The four cornerstones are held together by a culture of excellence and innovation. The culture brings these four critical components to life and provides the energy to move the organization forward. To achieve and sustain excellence, the key cultural elements must be aligned with the stakeholders, strategy, systems, and scorecard, including values, rituals, heroes, and symbols. When I ask successful leaders of organization transformation what they would do differently next time, the most common response is they would have aligned the organization sooner because that was where the real power was. The challenge we face with culture is the values of an organization are not directly visible. Our values can’t be observed directly. We infer values through their manifestations — behaviors, decisions, priorities, etc. Values are inferred from how people act (practices) and the rituals, heroes, and symbols of the organization that are visible and audible. As Mom used to say, “Choose your friends wisely.” The corollary for organizations might be, “Choose your heroes wisely.” Your heroes’ behavior (what they say and do) is a powerful message. Heroes are those individuals the organization holds up as the epitome of success in the organization. These are the people they tell stories about. They are legends. The second tangible element of culture is the symbols. Our organization’s symbols tell us what is important and valued (e.g., reserved parking spots). Also, organizations have various rituals, from executive retreats to Friday afternoon beer busts. Rituals are designed to create thoughts and feelings in the participants’ minds that influence the desired behavior. The task is to select heroes and design symbols and rituals that send messages that are aligned with our desired organization and values. Some have tried to separate culture from the other components of organizational design, such as strategy. However, all the parts work together as an integrated whole, and the design and results are context-dependent.
Context is a crucial consideration when designing any aspect of the organization. For example, the most appropriate strategy development and deployment system might be very different for a Fortune 100 with operations in 40 countries vs. a mom-and-pop coffee shop with two locations in one city. The context contains essential information, including the facilities, the technology, the type of work (e.g., nuclear power vs. education), the workforce, and the purpose and mission of the organization. The cornerstone and culture components need to align with and fit the unique characteristics of your organization. These all have to make sense together with the type of work you do, your facilities, the geography, etc.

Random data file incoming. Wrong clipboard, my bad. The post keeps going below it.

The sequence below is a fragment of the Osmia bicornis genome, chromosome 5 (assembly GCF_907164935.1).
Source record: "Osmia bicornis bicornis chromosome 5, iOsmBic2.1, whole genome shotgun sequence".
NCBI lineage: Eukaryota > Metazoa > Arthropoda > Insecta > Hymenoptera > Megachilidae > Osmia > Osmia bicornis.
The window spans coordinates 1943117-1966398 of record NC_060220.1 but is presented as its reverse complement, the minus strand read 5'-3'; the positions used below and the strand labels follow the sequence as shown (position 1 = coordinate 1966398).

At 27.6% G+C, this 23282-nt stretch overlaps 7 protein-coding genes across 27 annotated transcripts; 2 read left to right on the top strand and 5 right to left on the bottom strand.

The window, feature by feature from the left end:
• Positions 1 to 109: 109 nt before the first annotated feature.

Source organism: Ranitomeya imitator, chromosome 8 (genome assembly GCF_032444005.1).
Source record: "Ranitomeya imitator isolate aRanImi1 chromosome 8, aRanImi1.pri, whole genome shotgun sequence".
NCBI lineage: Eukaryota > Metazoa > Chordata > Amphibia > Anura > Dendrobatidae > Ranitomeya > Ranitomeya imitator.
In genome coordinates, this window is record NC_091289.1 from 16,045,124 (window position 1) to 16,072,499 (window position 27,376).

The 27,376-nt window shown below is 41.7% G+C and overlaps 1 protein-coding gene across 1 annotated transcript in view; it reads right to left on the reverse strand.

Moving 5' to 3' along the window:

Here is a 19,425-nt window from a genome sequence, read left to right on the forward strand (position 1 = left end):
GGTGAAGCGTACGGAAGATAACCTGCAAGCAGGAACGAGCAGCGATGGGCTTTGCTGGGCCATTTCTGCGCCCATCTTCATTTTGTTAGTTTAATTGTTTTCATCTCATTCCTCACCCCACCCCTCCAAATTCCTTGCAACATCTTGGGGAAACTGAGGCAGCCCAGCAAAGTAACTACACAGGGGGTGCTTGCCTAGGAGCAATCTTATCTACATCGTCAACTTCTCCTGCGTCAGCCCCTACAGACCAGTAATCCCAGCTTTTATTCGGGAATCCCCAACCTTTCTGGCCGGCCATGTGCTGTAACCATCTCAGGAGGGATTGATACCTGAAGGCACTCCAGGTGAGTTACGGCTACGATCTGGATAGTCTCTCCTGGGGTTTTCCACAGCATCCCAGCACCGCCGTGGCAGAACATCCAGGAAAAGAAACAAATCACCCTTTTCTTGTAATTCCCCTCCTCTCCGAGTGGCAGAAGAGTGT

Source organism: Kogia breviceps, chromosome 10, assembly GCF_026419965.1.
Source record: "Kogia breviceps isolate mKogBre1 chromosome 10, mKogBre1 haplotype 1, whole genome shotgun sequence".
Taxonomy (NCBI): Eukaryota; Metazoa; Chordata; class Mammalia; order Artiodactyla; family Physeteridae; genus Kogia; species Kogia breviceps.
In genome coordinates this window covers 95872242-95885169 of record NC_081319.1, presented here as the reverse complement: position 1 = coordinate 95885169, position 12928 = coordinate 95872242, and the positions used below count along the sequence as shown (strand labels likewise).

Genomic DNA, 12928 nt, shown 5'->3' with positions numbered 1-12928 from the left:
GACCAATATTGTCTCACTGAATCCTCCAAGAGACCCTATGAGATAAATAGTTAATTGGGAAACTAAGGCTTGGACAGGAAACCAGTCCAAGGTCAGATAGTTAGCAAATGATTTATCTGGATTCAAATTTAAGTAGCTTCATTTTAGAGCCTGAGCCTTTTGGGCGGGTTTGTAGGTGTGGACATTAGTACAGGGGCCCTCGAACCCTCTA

The bad news is that many organizations are a hodge-podge of ill-fitting pieces, making it difficult to create value for stakeholders. The good news is organizations were designed by humans and thus can be redesigned. While low-performing organizations are chaotic, complex, and confusing, high-performing organizations are aligned and congruent. Four key elements must be aligned and integrated for any major change effort to succeed: stakeholder needs, strategy (goals and objectives), action plans along with resources, and performance measures (scorecard). In fact, aligning the cornerstones with the organizational culture may be the most important facilitator of the organization [re]design and transformation. Alignment and integration determine the degree to which the four cornerstones are consistent and working together with the culture in the same direction. For our purposes, organization design is a stakeholder-centered approach to aligning and integrating the systems, strategy, and scorecard with the organization’s culture and unique context.
Why Organization Design?
So why do we focus on organizational design? An old saying is, “You can’t get flowers to grow by pulling on them.” The components of organizational design are what people see and hear. What they see and hear influences what they think and how they feel. What they think and feel influences what they say and do or their behavior. Their behavior influences organizational performance (Figure I-2). We focus on organization design because it influences the behavior of those who work in and with the organization. Stakeholders experience the organization’s many processes, practices, interactions, and artifacts. While interacting with the organization, stakeholders hear and see many manifestations of the organization’s design. William McDonough proposes that “Design is the first signal of human intention.” But whose intent?
Leadership and Organization Design for Sustainable Excellence